Seven years ago, the Federal Aviation Administration began an overhaul of its personnel and pay systems. The first reviews are in -- and hard to sort out.

Perhaps that should not be a surprise, but it underscores the difficult task ahead for the Department of Homeland Security, which officially welcomed about 180,000 employees from 22 agencies this weekend. Much as it did for the FAA, Congress has given Secretary Tom Ridge the power to create new personnel and pay rules for department employees.

If the FAA experience is any guide, pay and personnel reform at the Homeland Security Department will center on issues of fairness. Is it fair to pay people differently, even though they do similar work? Is it fair to take away automatic raises tied to years of service and convert them to raises linked to job performance?

The FAA, which has about 50,000 employees, carried out its reforms with a good deal of outside scrutiny and internal anxiety. The agency replaced the traditional grade-and-step pay system with a market-based, pay-for-performance system -- changes that are likely at the Homeland Security Department. Some FAA changes have been resisted or questioned by unions -- a likely scenario for the newest Cabinet department.

When the General Accounting Office undertook an assessment of the FAA reform effort, nearly two-thirds of 176 FAA employees interviewed by the GAO said the new pay system was not fair.

That general sense of unfairness over pay has led to increased unionization, the GAO suggested in a recently issued report. The number of employees in unions, as a percentage of the FAA workforce, increased from 63 percent to almost 80 percent by 2001, the GAO said.

The Transportation Department's inspector general thinks the increase in union contracts has helped drive up FAA operating costs.

The average base salary of a fully certified air traffic controller jumped 47 percent from 1998 to 2003, the inspector general said. Other FAA employees saw their pay rise 32 percent, about 2 percentage points more than the average for other federal workers in the Washington area.

"The reality of personnel reform that we see has been soaring workforce costs and significantly higher salaries," Kenneth M. Mead, the Transportation inspector general, recently told a Senate committee.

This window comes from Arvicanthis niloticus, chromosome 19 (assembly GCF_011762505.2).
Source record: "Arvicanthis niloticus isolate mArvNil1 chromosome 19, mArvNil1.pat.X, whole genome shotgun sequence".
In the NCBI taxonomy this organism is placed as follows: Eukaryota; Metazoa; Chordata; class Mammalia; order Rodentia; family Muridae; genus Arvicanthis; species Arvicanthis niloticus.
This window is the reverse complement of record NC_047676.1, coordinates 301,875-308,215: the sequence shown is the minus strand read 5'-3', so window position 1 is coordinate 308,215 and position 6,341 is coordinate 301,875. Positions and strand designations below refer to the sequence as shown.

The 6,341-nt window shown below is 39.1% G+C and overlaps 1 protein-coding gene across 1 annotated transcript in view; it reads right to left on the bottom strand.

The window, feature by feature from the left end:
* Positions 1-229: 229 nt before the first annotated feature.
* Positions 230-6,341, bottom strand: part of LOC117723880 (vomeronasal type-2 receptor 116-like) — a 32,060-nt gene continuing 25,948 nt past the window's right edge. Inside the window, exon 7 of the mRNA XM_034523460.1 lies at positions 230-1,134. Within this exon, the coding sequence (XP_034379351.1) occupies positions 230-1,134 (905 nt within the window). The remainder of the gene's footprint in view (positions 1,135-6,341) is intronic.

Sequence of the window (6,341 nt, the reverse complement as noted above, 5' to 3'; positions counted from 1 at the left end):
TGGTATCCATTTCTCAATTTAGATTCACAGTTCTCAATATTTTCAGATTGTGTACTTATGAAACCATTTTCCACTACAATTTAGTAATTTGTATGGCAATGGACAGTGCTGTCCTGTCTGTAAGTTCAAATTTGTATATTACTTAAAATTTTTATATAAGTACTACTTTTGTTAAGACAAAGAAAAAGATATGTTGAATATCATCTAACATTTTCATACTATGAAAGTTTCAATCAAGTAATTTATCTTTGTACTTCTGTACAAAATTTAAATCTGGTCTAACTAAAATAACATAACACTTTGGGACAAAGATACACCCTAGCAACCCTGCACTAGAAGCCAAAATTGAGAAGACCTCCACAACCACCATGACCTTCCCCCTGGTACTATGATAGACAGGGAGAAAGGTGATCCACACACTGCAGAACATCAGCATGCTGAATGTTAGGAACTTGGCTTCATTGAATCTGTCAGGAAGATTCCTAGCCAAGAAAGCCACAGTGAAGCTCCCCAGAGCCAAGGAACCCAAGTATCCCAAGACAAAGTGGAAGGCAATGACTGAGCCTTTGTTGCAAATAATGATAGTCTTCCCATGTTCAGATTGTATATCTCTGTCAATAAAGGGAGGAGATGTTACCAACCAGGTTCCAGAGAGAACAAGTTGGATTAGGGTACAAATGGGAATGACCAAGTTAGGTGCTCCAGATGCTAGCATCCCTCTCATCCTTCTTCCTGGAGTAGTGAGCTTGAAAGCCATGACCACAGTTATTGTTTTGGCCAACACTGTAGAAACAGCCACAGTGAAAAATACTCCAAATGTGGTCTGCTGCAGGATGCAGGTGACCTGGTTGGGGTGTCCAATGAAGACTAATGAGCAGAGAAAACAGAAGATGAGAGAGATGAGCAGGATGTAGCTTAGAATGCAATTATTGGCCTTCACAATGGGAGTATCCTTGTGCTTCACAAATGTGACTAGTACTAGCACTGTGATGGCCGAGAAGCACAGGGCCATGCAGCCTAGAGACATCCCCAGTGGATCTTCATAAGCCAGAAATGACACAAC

The FAA reform effort can be traced back to 1993, when then-Vice President Al Gore's "reinventing government" task force determined that FAA could move more quickly on air traffic control improvements if allowed to shed federal personnel and procurement rules.

Congress went along in 1995. A year later, in what turned out to be a pivotal decision, Congress directed the FAA to negotiate any changes to its personnel rules with agency unions. As a result, the unions were allowed to bargain over pay.

In subsequent contract talks, the FAA agreed to provide employees represented by the National Air Traffic Controllers Union with bigger raises than other agency employees were receiving.

Shortly afterward, about 8,000 agency employees moved into unions, partly because unions could protect automatic raises known as "within-grade" increases.

At the seven-year mark, the FAA has moved about 60 percent of its employees into so-called pay bands, or salary ranges. The system allows managers to set the pay of new hires based on labor-market rates and what their budget can afford.

The FAA also created a new way of evaluating job performance. Managers meet with employees annually to discuss their work and what they should do if they need to improve their performance in the coming year. Those discussions help determine the pay raises provided employees.

The controllers union doesn't object to its members being paid differently based on the volume and complexity of air traffic they handle. But the union thinks the FAA should measure team performance at an air control tower or center, not individual performance. Team measurement helps avoid disputes over fairness, a union spokesman said.

Marion C. Blakey, the FAA administrator, said she is trying to figure out a way to create contracts that employees can accept while "at the same time having a genuinely performance-based system" that provides "clear expectations on what individuals are expected to deliver."

Personnel reform, she noted, "is something of a brave new world. . . . I want to be as positive as I can."

Stephen Barr's e-mail address is